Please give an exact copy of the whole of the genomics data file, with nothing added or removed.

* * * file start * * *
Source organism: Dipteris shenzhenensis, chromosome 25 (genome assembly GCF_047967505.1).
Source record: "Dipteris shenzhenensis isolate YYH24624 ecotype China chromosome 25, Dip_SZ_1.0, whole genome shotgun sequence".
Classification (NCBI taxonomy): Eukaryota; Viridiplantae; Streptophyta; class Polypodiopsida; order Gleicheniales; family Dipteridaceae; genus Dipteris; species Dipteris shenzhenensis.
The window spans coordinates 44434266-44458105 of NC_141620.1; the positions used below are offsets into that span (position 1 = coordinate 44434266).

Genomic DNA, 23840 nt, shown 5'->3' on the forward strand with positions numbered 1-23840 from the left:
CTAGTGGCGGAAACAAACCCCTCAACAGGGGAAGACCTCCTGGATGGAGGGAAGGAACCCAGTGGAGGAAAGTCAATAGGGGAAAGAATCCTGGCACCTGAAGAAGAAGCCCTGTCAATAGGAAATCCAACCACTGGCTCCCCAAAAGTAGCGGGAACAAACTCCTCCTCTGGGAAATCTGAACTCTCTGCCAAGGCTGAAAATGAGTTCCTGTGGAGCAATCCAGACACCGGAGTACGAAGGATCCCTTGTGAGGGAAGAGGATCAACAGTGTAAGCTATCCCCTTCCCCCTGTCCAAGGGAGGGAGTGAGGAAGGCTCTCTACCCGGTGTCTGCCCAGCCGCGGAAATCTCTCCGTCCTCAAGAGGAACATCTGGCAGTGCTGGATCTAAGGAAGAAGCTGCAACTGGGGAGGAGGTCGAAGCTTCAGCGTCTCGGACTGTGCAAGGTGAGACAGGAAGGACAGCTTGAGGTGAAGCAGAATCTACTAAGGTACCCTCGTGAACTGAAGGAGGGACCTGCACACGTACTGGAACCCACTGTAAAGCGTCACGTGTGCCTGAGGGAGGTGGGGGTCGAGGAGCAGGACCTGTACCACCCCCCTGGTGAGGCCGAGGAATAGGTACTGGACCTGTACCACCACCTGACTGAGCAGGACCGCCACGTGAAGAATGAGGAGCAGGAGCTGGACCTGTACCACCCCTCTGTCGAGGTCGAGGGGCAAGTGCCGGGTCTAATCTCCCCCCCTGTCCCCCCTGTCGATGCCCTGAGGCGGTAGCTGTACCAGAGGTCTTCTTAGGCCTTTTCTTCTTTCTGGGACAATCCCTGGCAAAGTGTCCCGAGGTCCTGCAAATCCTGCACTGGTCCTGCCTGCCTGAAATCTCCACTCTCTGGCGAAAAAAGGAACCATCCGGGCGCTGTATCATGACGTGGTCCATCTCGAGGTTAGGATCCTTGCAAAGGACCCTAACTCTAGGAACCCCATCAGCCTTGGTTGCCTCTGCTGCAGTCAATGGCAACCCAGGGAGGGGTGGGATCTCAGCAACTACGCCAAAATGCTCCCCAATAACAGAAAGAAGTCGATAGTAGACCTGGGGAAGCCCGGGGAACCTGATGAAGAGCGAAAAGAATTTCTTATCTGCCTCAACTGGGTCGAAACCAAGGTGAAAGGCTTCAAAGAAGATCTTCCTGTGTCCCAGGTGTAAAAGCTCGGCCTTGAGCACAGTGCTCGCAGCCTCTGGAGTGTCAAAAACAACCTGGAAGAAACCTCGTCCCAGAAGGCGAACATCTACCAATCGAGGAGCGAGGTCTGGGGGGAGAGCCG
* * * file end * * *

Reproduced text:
Source organism: Dipteris shenzhenensis, chromosome 25 (genome assembly GCF_047967505.1).
Source record: "Dipteris shenzhenensis isolate YYH24624 ecotype China chromosome 25, Dip_SZ_1.0, whole genome shotgun sequence".
Classification (NCBI taxonomy): Eukaryota; Viridiplantae; Streptophyta; class Polypodiopsida; order Gleicheniales; family Dipteridaceae; genus Dipteris; species Dipteris shenzhenensis.
The window spans coordinates 44434266-44458105 of NC_141620.1; the positions used below are offsets into that span (position 1 = coordinate 44434266).

Genomic DNA, 23840 nt, shown 5'->3' on the forward strand with positions numbered 1-23840 from the left:
CTAGTGGCGGAAACAAACCCCTCAACAGGGGAAGACCTCCTGGATGGAGGGAAGGAACCCAGTGGAGGAAAGTCAATAGGGGAAAGAATCCTGGCACCTGAAGAAGAAGCCCTGTCAATAGGAAATCCAACCACTGGCTCCCCAAAAGTAGCGGGAACAAACTCCTCCTCTGGGAAATCTGAACTCTCTGCCAAGGCTGAAAATGAGTTCCTGTGGAGCAATCCAGACACCGGAGTACGAAGGATCCCTTGTGAGGGAAGAGGATCAACAGTGTAAGCTATCCCCTTCCCCCTGTCCAAGGGAGGGAGTGAGGAAGGCTCTCTACCCGGTGTCTGCCCAGCCGCGGAAATCTCTCCGTCCTCAAGAGGAACATCTGGCAGTGCTGGATCTAAGGAAGAAGCTGCAACTGGGGAGGAGGTCGAAGCTTCAGCGTCTCGGACTGTGCAAGGTGAGACAGGAAGGACAGCTTGAGGTGAAGCAGAATCTACTAAGGTACCCTCGTGAACTGAAGGAGGGACCTGCACACGTACTGGAACCCACTGTAAAGCGTCACGTGTGCCTGAGGGAGGTGGGGGTCGAGGAGCAGGACCTGTACCACCCCCCTGGTGAGGCCGAGGAATAGGTACTGGACCTGTACCACCACCTGACTGAGCAGGACCGCCACGTGAAGAATGAGGAGCAGGAGCTGGACCTGTACCACCCCTCTGTCGAGGTCGAGGGGCAAGTGCCGGGTCTAATCTCCCCCCCTGTCCCCCCTGTCGATGCCCTGAGGCGGTAGCTGTACCAGAGGTCTTCTTAGGCCTTTTCTTCTTTCTGGGACAATCCCTGGCAAAGTGTCCCGAGGTCCTGCAAATCCTGCACTGGTCCTGCCTGCCTGAAATCTCCACTCTCTGGCGAAAAAAGGAACCATCCGGGCGCTGTATCATGACGTGGTCCATCTCGAGGTTAGGATCCTTGCAAAGGACCCTAACTCTAGGAACCCCATCAGCCTTGGTTGCCTCTGCTGCAGTCAATGGCAACCCAGGGAGGGGTGGGATCTCAGCAACTACGCCAAAATGCTCCCCAATAACAGAAAGAAGTCGATAGTAGACCTGGGGAAGCCCGGGGAACCTGATGAAGAGCGAAAAGAATTTCTTATCTGCCTCAACTGGGTCGAAACCAAGGTGAAAGGCTTCAAAGAAGATCTTCCTGTGTCCCAGGTGTAAAAGCTCGGCCTTGAGCACAGTGCTCGCAGCCTCTGGAGTGTCAAAAACAACCTGGAAGAAACCTCGTCCCAGAAGGCGAACATCTACCAATCGAGGAGCGAGGTCTGGGGGGAGAGCCG